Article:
How do I stop Gmail from hiding emails?
The problem with using Gmail is that it doesn't always show all your messages when you're scrolling through them — even if they are right there under "All Mail."
This isn't because Google's doing anything malicious — there aren't any viruses or malware hidden inside your account — but rather because certain messages don't have enough space for formatting (such as long articles) so instead of showing the whole message, Gmail cuts off part of it. It then puts those cut-off parts into another tab called All Mail, which shows up at the top of your screen. When you click on your Inbox link, it'll take you straight to that tab where you can see everything again. But what happens if you want to go back to seeing just one specific piece of information out of an article or other type of lengthy communication? You might not be able to find it without going through each individual thread manually.
It gets worse. If you look closely at how Gmail presents things, you may notice that some labels appear above others based solely on their length. For example, clicking on New Messages will bring up every single new email sent since you last checked your Inbox, while Old Messages will only show new ones older than 30 days (and maybe even include duplicates). Clicking on either won't immediately display all the recent activity though, unless you choose Labels view first. The same goes for conversations — if you've got a conversation between two people about something important, such as work or school, both of them should get equal representation (which is why it's best to use filters instead of labels), yet you could end up missing out on crucial details by simply choosing Conversations view before opening a particular thread.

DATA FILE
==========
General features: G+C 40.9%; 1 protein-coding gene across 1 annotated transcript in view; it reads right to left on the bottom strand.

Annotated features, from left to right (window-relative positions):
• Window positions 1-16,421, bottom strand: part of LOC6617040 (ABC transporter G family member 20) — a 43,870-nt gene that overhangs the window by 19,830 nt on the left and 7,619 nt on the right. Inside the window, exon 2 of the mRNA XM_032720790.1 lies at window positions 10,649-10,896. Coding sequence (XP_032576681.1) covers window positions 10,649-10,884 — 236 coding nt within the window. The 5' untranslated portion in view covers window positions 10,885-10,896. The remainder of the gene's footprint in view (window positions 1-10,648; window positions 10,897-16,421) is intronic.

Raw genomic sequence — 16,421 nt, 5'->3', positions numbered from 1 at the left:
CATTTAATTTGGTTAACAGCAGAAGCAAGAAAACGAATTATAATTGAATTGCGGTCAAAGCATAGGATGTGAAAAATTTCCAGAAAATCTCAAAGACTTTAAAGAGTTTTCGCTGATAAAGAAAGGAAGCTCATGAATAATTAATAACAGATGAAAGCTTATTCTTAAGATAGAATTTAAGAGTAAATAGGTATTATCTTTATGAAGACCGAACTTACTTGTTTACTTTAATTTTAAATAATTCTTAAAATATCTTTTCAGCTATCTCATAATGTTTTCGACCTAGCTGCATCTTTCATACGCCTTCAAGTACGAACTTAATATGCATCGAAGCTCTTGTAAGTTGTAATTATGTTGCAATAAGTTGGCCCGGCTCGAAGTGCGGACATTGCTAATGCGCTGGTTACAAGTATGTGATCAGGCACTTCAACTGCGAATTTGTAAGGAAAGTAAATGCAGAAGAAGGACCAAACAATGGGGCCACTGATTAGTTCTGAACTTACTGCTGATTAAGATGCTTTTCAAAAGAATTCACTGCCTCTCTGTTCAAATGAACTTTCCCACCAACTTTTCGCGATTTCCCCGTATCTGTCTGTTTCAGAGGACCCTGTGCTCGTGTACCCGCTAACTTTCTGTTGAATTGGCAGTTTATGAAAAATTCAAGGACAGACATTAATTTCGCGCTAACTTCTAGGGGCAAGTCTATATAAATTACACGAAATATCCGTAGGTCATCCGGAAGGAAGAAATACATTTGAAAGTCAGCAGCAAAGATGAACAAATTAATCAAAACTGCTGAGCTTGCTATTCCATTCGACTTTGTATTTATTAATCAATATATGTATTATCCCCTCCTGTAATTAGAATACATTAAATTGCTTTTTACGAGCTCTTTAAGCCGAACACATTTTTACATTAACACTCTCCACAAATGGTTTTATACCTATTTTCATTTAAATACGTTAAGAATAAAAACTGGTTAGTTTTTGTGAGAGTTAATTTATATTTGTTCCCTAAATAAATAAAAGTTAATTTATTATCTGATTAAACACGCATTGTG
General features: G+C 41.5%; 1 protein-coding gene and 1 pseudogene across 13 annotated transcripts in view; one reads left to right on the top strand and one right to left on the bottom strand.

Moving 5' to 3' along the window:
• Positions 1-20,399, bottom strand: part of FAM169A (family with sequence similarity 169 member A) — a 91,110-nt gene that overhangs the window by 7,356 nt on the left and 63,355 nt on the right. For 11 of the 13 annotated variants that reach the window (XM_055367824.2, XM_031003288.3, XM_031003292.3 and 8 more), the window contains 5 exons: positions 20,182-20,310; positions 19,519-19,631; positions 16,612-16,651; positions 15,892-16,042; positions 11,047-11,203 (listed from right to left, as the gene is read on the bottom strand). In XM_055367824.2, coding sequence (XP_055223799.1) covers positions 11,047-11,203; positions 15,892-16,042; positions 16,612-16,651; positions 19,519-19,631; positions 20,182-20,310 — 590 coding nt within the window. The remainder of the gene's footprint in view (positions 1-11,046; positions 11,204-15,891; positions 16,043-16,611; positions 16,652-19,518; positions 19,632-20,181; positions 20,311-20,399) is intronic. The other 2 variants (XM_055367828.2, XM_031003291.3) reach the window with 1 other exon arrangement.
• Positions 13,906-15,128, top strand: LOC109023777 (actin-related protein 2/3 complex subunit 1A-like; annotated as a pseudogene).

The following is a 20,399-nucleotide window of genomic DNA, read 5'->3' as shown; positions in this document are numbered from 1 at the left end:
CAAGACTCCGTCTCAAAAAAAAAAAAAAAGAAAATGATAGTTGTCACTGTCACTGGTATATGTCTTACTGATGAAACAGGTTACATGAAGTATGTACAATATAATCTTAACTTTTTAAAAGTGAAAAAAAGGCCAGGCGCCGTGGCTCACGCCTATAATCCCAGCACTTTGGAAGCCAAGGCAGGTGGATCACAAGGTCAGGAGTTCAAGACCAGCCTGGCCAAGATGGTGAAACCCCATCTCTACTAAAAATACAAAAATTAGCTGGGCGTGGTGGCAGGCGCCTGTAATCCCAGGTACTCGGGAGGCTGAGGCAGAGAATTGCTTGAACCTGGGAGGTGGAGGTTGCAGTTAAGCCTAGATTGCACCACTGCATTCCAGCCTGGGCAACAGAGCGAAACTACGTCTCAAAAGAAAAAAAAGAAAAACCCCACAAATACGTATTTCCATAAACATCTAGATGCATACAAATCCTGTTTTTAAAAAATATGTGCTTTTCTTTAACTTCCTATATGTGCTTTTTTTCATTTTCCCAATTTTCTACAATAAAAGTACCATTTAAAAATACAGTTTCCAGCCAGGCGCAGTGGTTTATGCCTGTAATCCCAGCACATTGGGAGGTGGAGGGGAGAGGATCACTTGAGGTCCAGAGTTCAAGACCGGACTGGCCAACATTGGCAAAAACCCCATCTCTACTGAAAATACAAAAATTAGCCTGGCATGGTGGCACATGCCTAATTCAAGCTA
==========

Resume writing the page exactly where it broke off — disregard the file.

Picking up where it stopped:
When you scroll down past these tabs in order to read entire messages, you run into the same issue: Certain emails are chopped short due to limited space. As a result, you miss vital context around whatever it was you were trying to figure out in the first place.